Thursday 23 May 2019

Bird Therapy - An Evening at Farmoor Reservoir 23rd May 2019

Of late, now well on the way to getting over a period of depression and as part of my ongoing process of self recovery I have taken to visiting the reservoir in the evening when most people have departed and it is just me and a few fishermen.

The sun has been shining consistently these last few days and during the day casts a brash hard light off the waters of the reservoir but as evening draws nigh the light is soft and gently reflecting off the water, and the breeze or what there is of it causes just a ripple across a surface become silky smooth and tranquil.

A beguiling stillness comes over the reservoir, a charmed abeyance that is over all too soon. Even the Common Terns fall silent, as if sensing there is no need to fly and bicker  they perch on a handy buoy, awaiting the arrival of the slowly approaching dusk. The sun, now low in the west, sets the sky afire with a gash of orange and casts increasingly long shadows. I think of it as the golden time, when the light becomes a balm in which your sensibilities can luxuriate for a charmed hour or two.

This is often when waders can and do arrive at the reservoir. Putting down to rest for the night, when it is quiet and relatively undisturbed by humankind, to stand quietly on concrete shelving being caressed by gentle, lapping ripples, one can hardly call them waves, perhaps to preen, feed a little and then sleep, before re-commencing their onward journey when dawn arrives.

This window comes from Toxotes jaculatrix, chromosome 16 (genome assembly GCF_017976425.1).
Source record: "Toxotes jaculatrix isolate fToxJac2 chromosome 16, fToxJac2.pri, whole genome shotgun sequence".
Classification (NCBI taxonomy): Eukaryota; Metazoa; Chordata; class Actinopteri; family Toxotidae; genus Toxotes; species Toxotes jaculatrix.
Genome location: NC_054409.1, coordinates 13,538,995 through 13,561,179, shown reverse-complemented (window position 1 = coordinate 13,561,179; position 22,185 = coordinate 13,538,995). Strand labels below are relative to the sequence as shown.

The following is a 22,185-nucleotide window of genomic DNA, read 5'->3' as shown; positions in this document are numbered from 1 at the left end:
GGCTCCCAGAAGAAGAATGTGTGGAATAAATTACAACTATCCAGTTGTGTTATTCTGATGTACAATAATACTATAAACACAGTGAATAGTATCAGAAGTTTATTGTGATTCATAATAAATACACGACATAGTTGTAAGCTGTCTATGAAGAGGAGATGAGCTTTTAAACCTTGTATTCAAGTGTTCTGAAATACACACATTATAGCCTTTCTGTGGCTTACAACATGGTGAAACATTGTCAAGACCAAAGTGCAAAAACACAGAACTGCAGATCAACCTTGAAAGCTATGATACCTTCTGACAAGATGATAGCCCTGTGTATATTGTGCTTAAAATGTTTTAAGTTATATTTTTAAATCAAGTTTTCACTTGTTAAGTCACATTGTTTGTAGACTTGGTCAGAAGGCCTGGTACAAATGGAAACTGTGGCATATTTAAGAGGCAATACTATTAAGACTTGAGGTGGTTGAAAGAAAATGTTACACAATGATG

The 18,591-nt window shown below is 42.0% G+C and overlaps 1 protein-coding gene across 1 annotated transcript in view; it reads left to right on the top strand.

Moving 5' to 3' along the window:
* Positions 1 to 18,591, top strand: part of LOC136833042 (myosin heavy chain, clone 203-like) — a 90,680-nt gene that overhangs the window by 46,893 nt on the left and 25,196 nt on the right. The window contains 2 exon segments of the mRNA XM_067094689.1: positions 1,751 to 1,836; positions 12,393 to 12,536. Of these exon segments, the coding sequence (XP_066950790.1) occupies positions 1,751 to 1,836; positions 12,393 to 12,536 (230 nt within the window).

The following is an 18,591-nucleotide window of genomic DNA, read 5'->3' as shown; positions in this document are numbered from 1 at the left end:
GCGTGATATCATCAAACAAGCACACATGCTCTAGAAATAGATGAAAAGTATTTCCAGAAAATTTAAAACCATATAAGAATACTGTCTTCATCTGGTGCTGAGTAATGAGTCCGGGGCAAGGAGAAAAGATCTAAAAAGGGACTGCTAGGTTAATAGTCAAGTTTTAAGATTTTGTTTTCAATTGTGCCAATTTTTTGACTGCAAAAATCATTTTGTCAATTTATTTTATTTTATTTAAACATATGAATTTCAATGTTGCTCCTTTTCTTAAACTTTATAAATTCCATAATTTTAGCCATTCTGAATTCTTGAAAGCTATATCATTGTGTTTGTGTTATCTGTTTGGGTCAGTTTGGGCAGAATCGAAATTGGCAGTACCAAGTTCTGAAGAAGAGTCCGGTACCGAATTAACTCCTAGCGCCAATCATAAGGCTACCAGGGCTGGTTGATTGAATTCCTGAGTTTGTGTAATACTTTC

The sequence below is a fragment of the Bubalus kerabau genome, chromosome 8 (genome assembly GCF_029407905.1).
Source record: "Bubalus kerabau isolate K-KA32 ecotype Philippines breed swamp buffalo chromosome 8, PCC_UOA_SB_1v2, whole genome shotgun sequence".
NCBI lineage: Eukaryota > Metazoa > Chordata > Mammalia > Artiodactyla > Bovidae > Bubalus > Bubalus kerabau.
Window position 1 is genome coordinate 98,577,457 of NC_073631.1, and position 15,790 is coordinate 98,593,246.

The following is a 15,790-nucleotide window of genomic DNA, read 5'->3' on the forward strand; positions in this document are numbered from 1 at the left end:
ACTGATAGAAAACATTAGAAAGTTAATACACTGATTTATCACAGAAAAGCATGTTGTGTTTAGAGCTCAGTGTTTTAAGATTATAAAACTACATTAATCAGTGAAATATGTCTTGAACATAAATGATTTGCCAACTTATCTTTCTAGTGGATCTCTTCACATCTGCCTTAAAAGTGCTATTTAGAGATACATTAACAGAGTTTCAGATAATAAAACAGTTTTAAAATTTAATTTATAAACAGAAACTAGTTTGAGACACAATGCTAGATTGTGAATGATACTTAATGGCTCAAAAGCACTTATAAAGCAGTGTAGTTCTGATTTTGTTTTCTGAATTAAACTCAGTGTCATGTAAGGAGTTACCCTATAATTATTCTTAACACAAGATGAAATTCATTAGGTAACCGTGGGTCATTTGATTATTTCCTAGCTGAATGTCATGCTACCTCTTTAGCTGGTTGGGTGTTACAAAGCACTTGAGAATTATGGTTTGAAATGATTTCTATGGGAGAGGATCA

This evening had brought two Ringed Plovers to take their place by the waters and bring to a brief halt an incredible journey from some foreign seashore to the romance of their still distant  Arctic breeding grounds. I watched them looking at me, the diminutive form of one casting a giant  shadow as it stood in the waning sun, mildly anxious about my presence.

They are attractive little birds with upperparts the colour of the sandy and muddy shores they frequent for most of their lives and a white head and breast marked with broad bands of dark brown or black and from whence their name comes. Their large and lustrous dark eyes, impart to them a benign expression.

I wish I could tell them I mean no harm, in fact precisely the opposite. Let them know they are beautiful, cherished and bring much joy to many of my kind but this is ridiculous and fanciful. If they had the capacity of free thought they would care not a jot and think me foolish in the extreme. They are acting on instinct and the genetic programming of their species, nothing more, nothing less.

Somehow, in troubled times such as these, I wish that I too were only required to act on instinct and not suffer the anxieties and occasional emotional turmoil that comes with an intellect.

For now though, their brief presence is an inspiration that brings great comfort in a time of need and healing.